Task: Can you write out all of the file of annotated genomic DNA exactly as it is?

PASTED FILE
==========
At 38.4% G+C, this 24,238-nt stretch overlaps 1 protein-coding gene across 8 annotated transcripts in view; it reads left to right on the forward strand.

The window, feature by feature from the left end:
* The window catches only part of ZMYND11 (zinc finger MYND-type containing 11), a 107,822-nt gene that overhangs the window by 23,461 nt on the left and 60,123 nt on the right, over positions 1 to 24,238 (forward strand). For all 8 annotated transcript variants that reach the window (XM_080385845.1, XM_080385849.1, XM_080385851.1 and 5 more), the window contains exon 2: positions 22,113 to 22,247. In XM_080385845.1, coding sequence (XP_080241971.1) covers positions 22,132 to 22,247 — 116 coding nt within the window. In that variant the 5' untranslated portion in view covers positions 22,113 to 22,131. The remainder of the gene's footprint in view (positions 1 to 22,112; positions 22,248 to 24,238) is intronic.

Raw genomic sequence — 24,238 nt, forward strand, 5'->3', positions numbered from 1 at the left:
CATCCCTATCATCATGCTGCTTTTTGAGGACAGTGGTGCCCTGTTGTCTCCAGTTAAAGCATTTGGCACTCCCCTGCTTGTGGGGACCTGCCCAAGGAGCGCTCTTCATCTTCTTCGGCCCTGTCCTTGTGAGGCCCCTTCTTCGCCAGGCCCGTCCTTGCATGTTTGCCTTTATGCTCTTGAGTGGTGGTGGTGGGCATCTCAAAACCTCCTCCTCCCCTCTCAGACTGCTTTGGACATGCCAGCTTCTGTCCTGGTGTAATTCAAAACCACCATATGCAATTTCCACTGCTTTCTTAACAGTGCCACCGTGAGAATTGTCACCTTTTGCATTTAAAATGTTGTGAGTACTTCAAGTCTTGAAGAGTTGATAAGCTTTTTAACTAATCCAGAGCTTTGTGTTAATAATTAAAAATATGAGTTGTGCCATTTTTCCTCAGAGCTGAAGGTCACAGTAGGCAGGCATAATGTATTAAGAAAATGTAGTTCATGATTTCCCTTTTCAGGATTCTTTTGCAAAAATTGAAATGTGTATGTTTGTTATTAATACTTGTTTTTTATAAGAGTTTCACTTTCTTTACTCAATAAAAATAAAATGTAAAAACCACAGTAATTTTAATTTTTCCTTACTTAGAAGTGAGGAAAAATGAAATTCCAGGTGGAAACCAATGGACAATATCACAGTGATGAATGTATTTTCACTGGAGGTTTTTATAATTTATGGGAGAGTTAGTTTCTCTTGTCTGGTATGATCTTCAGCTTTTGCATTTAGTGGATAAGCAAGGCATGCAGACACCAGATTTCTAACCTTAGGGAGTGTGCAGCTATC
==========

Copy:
At 38.4% G+C, this 24,238-nt stretch overlaps 1 protein-coding gene across 8 annotated transcripts in view; it reads left to right on the forward strand.

The window, feature by feature from the left end:
* The window catches only part of ZMYND11 (zinc finger MYND-type containing 11), a 107,822-nt gene that overhangs the window by 23,461 nt on the left and 60,123 nt on the right, over positions 1 to 24,238 (forward strand). For all 8 annotated transcript variants that reach the window (XM_080385845.1, XM_080385849.1, XM_080385851.1 and 5 more), the window contains exon 2: positions 22,113 to 22,247. In XM_080385845.1, coding sequence (XP_080241971.1) covers positions 22,132 to 22,247 — 116 coding nt within the window. In that variant the 5' untranslated portion in view covers positions 22,113 to 22,131. The remainder of the gene's footprint in view (positions 1 to 22,112; positions 22,248 to 24,238) is intronic.

Raw genomic sequence — 24,238 nt, forward strand, 5'->3', positions numbered from 1 at the left:
CATCCCTATCATCATGCTGCTTTTTGAGGACAGTGGTGCCCTGTTGTCTCCAGTTAAAGCATTTGGCACTCCCCTGCTTGTGGGGACCTGCCCAAGGAGCGCTCTTCATCTTCTTCGGCCCTGTCCTTGTGAGGCCCCTTCTTCGCCAGGCCCGTCCTTGCATGTTTGCCTTTATGCTCTTGAGTGGTGGTGGTGGGCATCTCAAAACCTCCTCCTCCCCTCTCAGACTGCTTTGGACATGCCAGCTTCTGTCCTGGTGTAATTCAAAACCACCATATGCAATTTCCACTGCTTTCTTAACAGTGCCACCGTGAGAATTGTCACCTTTTGCATTTAAAATGTTGTGAGTACTTCAAGTCTTGAAGAGTTGATAAGCTTTTTAACTAATCCAGAGCTTTGTGTTAATAATTAAAAATATGAGTTGTGCCATTTTTCCTCAGAGCTGAAGGTCACAGTAGGCAGGCATAATGTATTAAGAAAATGTAGTTCATGATTTCCCTTTTCAGGATTCTTTTGCAAAAATTGAAATGTGTATGTTTGTTATTAATACTTGTTTTTTATAAGAGTTTCACTTTCTTTACTCAATAAAAATAAAATGTAAAAACCACAGTAATTTTAATTTTTCCTTACTTAGAAGTGAGGAAAAATGAAATTCCAGGTGGAAACCAATGGACAATATCACAGTGATGAATGTATTTTCACTGGAGGTTTTTATAATTTATGGGAGAGTTAGTTTCTCTTGTCTGGTATGATCTTCAGCTTTTGCATTTAGTGGATAAGCAAGGCATGCAGACACCAGATTTCTAACCTTAGGGAGTGTGCAGCTATC